Structured Reporting Among Methods for Improving Communication
Monday, Nov. 28, 2016
Communication is vital among all members of a multidisciplinary team working to develop individual treatment plans for cancer patients, according to presenters of a Sunday session.
For example, it's critical that content in radiology reports be communicated clearly to other physicians, said Herbert Alberto Vargas, MD. Yet recent surveys gauging the value of radiology reports found that 20 percent of responding clinicians said the language and style used in radiology reports was unclear, said Dr. Vargas, director of genitourinary radiology at the Memorial Sloan Kettering Cancer Center in New York. Another study determined that referring clinicians may reach different conclusions when reading the same reports, he said.
To that end, structured reporting, which allows for effective communication of imaging findings by standardizing format, terminology and content, is an effective solution, said Dr. Vargas.
"We need uniform ways to communicate radiologic findings, clinical impressions and management recommendations," he said.
Another important issue relevant to standardized reporting is the expression of diagnostic certainty, Dr. Vargas said.
"Radiologists are often tasked with summarizing multiple findings and rendering an opinion with regard to potential explanations for the radiographic findings," Dr. Vargas said. "There are scenarios in which no differential diagnoses are warranted and the findings are reported in terms of the absolute presence or absence of a pathologic process, for example, 'no fracture.'"
In other cases, findings are not definitive, and radiologists need to indicate their level of certainty for their interpretation of the imaging findings, Dr. Vargas said. In a study of patients with prostate cancer, 38 different terms were used in MRI reports to express the levels of certainty for the presence of extracapsular extension (ECE), prior to the introduction of a five-point "certainty lexicon," he said.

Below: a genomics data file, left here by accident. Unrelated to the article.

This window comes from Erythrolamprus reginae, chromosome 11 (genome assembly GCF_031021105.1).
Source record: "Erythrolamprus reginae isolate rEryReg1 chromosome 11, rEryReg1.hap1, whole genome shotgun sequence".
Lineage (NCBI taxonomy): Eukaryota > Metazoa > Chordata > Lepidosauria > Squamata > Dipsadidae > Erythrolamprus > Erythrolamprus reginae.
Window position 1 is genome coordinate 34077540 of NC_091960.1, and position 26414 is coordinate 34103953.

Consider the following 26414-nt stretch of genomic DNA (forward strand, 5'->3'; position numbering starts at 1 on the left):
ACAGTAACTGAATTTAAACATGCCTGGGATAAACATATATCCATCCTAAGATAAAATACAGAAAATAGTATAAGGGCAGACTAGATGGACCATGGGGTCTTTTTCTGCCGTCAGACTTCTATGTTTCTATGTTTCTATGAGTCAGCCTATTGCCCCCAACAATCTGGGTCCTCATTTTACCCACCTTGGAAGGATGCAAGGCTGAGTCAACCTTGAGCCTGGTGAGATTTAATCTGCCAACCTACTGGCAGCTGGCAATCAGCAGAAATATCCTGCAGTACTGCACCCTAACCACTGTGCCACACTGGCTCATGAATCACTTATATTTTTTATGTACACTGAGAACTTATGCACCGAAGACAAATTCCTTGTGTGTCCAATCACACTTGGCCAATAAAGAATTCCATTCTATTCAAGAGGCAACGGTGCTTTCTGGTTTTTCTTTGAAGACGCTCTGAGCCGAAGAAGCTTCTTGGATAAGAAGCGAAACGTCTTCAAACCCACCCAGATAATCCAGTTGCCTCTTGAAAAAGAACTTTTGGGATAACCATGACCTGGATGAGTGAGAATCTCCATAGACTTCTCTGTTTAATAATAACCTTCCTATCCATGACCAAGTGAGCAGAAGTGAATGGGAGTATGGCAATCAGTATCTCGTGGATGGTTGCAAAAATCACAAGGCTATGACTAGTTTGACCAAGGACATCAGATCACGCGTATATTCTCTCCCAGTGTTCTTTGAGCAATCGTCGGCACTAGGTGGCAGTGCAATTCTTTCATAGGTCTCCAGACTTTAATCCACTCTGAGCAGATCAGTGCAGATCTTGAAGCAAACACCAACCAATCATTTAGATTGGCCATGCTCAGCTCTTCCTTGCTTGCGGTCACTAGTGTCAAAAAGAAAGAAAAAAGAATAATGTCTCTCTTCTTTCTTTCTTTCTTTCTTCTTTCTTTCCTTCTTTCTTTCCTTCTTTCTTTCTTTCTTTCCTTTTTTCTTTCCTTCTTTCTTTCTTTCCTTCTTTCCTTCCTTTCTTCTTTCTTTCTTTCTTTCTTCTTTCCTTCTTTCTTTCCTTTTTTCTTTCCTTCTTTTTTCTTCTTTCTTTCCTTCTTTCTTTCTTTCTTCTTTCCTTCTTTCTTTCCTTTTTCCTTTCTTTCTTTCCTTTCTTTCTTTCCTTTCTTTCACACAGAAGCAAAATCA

"The lexicon not only simplified the communication of the radiologists' level of suspicion but also allowed more objective quantification of the diagnostic performance of MRI for diagnosing ECE," Dr. Vargas said.
There are many key elements necessary to maximize the clinical utility of diagnostic imaging exams, including a pertinent clinical indication, adequate technical acquisition, accurate interpretation and effective communication of the imaging findings, Dr. Vargas said.
"The literature suggests that structured reporting in radiology leads to clearer and more thorough communication of relevant diagnostic findings than does conventional, free-form reporting," he said.
In a study of body oncologic CT examinations, structured reports were given significantly higher satisfaction ratings by both radiologists and referring physicians compared to "free-form" reports, Dr. Vargas said.
Structured reporting software offers such features as drop-down menus which facilitate data entry and minimize the amount of free-text entries.
"However, the benefits of structured reporting cannot be accepted dogmatically," Dr. Vargas said. "An accurate interpretation reported in 'free-form' style is more clinically useful than a structured report containing erroneous information."
Subspecialty Opinions Demonstrate Benefits to Cancer Patients
While Dr. Vargas discussed how radiologists report using standardized, structured reports, presenter Fergus Coakley, MD, professor and chairman of Diagnostic Radiology at the Oregon Health and Science University in Portland, spoke about who is reporting and the importance of that person being a subspecialist.
Communication is critical in subspecialty opinions given after an initial radiology reading — which is often critical to a patient's care, Dr. Coakley said.
In an analysis of published data on the value of subspecialist reads in journals including Radiology and the Journal of Otolaryngology — Head & Neck Surgery, Dr. Coakley determined that subspecialist opinions often alter the initial reading of radiological studies in cancer patients.
"The bottom line is, if you get a subspecialist opinion, 10 to 20 percent of the time it will result in actionable change," Dr. Coakley said. "And usually — roughly 80 to 90 percent of the time — that change is for the better."
Dr. Coakley cited cases where diagnoses were changed after readings by a subspecialist. In one case, a 51-year-old man diagnosed with pancreatic cancer was referred for the Whipple procedure. But a subsequent read by a subspecialist indicated the patient did not have pancreatic cancer — he had autoimmune pancreatitis that was successfully treated with medication and not surgery, Dr. Coakley said. "He needed steroids rather than a pointless operation," Dr. Coakley said.
In another case, a patient diagnosed with pancreatic cancer underwent four rounds of chemotherapy before a subspecialist reinterpreted the images. "There was no cancer, there had never been a cancer," Dr. Coakley said.
In light of his analysis, Dr. Coakley said that offering formal second opinions for cancer imaging studies is a service that academic radiology departments may want to consider.